I enjoyed my friendship with K.  We laughed and discussed parenting, relationships with our spouses, housework, working with the elderly.  We talked about our pasts, our dreams, our hopes.  I watched as she defended my faith to someone who was rude to me.  I got criticized by other believers at work who told me that I was wrong for befriending K and that they "would pray for me".  I thanked them for their prayers.

And my friend at church gave me this book.  The Secret Thoughts of an Unlikely Convert.  About a lesbian who became a believer.  I didn't read it all then.  Actually, I read the end of the book, and then it got lost when I cleaned my room.  Too much was going on in our lives, and I put it down.  Today, I picked it up.  K has moved on to a new job, and I miss her.  We are moving on to a new place.  But my life is enriched by her friendship.  And I picked up this book to read again because my heart is still burdened for the response of God's people towards gays and lesbians.  But my heart is also deeply hurt by the actions of some of God's people towards us.  I hadn't expected this book to speak deeply to my heart, but it did. ( I will write about that later.)

I still find it funny that we work among a people who some would fear and hate.  We teach, "We can not hate (this group) to Christ.  We have to love them, and when we love them, they will see Christ, and come to Him."  And yet, the same people teaching this about (this group) will fight tooth and nail against all gays and lesbians and shudder in horror at them.  (I even had a Bible study leader saying she won't let her daughter in her house anymore since she became a lesbian!)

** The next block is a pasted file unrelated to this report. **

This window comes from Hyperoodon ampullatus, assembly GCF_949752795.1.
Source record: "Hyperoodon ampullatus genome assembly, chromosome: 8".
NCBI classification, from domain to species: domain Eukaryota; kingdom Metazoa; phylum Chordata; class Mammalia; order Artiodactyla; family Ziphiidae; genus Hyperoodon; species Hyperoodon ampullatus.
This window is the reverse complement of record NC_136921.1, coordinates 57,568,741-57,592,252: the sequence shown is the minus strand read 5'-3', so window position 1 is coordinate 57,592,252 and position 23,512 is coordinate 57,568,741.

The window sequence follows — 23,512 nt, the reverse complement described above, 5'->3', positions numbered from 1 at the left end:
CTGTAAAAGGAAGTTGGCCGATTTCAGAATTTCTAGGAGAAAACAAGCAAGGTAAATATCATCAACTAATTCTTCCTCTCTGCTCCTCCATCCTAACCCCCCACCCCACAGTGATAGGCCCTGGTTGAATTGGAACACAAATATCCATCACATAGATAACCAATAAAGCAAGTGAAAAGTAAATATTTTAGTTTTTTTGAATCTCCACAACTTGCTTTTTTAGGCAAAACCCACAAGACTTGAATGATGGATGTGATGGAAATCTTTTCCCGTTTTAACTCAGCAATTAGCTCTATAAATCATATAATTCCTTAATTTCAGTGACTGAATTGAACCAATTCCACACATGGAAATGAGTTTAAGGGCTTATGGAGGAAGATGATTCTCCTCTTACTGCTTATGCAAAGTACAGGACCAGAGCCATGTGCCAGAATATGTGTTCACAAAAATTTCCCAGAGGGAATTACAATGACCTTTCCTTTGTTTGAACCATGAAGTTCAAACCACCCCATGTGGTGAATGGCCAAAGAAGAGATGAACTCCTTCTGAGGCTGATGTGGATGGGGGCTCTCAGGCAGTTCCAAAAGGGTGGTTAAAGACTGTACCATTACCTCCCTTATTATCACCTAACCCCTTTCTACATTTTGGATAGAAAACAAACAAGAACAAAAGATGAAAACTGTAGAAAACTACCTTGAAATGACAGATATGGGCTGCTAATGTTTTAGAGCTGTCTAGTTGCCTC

I promised my friend K that I would listen to her, learn, and speak up.  We will do more damage than we can even imagine by hating.  We need to love, to befriend, to have honest discussions, to have coffee together, to love.  People say we need to "defend" marriage or God or... you name it.  Really?  Since when does God need me to defend Him?  And if marriage is the image of God and the church, I think God is quite capable of defending His image.  I see no where in the Bible where God asks me to defend Him.  I do see where He calls me to love, to get involved in the messiness of the world...  to do what He did by befriending and loving those who the "religious" drew in their robes in horror at.

To my friend K, T, and G - I love you girls and will remain thankful to all you taught me, to the compassion you showed to the weak and elderly, and for the patience you had with me and my endless questions.  I respect your quiet courage in the face of rudeness and your strength in not answering back in kind.  That was and is an inspiration to me.  I still pray for you - that you would find that relationship with God in a satisfying depth that you are searching for.  You left a mark on my life and made me a better person for my time with you.  Thanks.